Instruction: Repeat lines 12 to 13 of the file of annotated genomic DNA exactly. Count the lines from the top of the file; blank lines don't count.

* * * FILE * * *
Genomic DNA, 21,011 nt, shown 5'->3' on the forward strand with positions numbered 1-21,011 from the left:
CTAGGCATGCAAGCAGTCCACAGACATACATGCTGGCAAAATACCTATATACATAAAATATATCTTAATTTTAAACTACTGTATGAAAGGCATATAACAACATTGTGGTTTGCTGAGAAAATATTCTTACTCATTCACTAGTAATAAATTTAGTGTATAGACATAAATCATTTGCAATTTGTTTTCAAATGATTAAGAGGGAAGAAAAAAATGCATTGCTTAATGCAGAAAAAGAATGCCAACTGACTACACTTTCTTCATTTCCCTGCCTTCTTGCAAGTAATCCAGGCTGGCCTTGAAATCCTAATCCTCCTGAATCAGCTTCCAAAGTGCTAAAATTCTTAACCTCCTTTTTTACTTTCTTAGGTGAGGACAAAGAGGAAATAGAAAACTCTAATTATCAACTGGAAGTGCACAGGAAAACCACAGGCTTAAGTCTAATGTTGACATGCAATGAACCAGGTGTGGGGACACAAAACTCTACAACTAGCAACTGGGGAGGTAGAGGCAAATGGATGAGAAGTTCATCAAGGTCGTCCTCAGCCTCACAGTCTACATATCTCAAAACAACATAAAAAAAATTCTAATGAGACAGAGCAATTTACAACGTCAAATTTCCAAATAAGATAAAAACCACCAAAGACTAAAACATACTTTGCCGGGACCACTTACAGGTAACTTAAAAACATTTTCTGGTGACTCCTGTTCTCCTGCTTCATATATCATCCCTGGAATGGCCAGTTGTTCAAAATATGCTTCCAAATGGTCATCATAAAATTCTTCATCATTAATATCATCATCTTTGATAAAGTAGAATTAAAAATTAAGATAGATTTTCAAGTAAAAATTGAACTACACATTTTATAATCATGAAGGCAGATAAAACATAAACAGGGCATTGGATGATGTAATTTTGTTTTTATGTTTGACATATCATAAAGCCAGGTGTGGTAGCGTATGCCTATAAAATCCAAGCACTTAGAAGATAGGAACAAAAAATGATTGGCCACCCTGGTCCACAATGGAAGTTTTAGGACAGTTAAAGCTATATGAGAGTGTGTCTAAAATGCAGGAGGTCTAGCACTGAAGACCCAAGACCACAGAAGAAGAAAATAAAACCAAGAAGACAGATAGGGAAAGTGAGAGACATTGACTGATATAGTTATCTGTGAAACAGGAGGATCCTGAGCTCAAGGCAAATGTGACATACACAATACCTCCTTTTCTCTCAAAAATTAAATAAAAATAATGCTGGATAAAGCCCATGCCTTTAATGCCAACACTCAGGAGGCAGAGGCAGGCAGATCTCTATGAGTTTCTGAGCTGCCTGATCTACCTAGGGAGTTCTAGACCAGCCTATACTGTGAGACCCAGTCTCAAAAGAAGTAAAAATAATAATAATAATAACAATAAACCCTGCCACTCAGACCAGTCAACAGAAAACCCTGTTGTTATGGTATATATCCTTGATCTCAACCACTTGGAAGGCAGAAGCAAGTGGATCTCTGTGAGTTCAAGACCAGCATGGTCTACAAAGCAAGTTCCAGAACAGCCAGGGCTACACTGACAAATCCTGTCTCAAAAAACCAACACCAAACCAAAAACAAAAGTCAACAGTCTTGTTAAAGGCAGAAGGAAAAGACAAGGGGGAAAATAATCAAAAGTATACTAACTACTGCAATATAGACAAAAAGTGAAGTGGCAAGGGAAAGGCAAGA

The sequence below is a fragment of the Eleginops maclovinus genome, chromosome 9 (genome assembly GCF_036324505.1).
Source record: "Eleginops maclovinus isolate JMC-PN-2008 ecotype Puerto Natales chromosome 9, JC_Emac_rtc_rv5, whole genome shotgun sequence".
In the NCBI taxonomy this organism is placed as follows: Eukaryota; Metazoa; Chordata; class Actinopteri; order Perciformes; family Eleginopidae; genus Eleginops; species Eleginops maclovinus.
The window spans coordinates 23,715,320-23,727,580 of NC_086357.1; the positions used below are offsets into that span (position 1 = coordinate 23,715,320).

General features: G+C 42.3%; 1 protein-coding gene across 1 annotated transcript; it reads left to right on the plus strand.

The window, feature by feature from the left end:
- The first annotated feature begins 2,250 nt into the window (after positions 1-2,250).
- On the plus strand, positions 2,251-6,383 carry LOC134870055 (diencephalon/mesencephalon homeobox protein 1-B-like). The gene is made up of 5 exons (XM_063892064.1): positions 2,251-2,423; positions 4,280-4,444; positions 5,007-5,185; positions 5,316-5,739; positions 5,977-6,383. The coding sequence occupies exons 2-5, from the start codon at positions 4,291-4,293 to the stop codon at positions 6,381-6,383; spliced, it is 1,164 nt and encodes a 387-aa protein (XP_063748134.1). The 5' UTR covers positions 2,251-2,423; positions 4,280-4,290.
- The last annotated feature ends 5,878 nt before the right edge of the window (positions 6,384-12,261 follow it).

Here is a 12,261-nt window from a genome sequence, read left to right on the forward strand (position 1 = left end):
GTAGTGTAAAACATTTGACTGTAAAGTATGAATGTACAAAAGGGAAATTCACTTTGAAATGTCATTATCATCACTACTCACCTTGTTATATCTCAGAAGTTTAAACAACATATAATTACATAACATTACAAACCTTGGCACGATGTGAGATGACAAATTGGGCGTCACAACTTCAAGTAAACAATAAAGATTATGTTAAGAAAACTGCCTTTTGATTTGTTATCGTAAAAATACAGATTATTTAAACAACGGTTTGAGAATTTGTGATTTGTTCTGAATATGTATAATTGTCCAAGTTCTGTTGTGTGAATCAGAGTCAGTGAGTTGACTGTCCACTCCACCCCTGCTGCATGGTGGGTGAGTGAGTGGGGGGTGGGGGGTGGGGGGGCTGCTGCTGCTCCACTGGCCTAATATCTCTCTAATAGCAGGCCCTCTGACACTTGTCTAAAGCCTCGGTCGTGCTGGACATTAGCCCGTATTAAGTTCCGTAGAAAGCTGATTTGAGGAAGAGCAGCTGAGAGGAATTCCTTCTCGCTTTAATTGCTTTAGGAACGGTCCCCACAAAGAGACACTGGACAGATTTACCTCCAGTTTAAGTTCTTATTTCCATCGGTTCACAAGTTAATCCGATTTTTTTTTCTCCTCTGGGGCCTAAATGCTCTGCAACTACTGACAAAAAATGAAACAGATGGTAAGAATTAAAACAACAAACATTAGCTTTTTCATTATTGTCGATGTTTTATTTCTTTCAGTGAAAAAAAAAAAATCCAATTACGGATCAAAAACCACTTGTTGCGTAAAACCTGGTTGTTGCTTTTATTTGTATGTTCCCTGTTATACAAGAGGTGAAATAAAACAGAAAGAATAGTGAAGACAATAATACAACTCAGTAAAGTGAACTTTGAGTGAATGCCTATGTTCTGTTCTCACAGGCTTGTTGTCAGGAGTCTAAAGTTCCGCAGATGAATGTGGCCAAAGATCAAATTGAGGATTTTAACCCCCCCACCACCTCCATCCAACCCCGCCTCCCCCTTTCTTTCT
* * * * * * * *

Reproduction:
Here is a 12,261-nt window from a genome sequence, read left to right on the forward strand (position 1 = left end):
GTAGTGTAAAACATTTGACTGTAAAGTATGAATGTACAAAAGGGAAATTCACTTTGAAATGTCATTATCATCACTACTCACCTTGTTATATCTCAGAAGTTTAAACAACATATAATTACATAACATTACAAACCTTGGCACGATGTGAGATGACAAATTGGGCGTCACAACTTCAAGTAAACAATAAAGATTATGTTAAGAAAACTGCCTTTTGATTTGTTATCGTAAAAATACAGATTATTTAAACAACGGTTTGAGAATTTGTGATTTGTTCTGAATATGTATAATTGTCCAAGTTCTGTTGTGTGAATCAGAGTCAGTGAGTTGACTGTCCACTCCACCCCTGCTGCATGGTGGGTGAGTGAGTGGGGGGTGGGGGGTGGGGGGGCTGCTGCTGCTCCACTGGCCTAATATCTCTCTAATAGCAGGCCCTCTGACACTTGTCTAAAGCCTCGGTCGTGCTGGACATTAGCCCGTATTAAGTTCCGTAGAAAGCTGATTTGAGGAAGAGCAGCTGAGAGGAATTCCTTCTCGCTTTAATTGCTTTAGGAACGGTCCCCACAAAGAGACACTGGACAGATTTACCTCCAGTTTAAGTTCTTATTTCCATCGGTTCACAAGTTAATCCGATTTTTTTTTCTCCTCTGGGGCCTAAATGCTCTGCAACTACTGACAAAAAATGAAACAGATGGTAAGAATTAAAACAACAAACATTAGCTTTTTCATTATTGTCGATGTTTTATTTCTTTCAGTGAAAAAAAAAAAATCCAATTACGGATCAAAAACCACTTGTTGCGTAAAACCTGGTTGTTGCTTTTATTTGTATGTTCCCTGTTATACAAGAGGTGAAATAAAACAGAAAGAATAGTGAAGACAATAATACAACTCAGTAAAGTGAACTTTGAGTGAATGCCTATGTTCTGTTCTCACAGGCTTGTTGTCAGGAGTCTAAAGTTCCGCAGATGAATGTGGCCAAAGATCAAATTGAGGATTTTAACCCCCCCACCACCTCCATCCAACCCCGCCTCCCCCTTTCTTTCT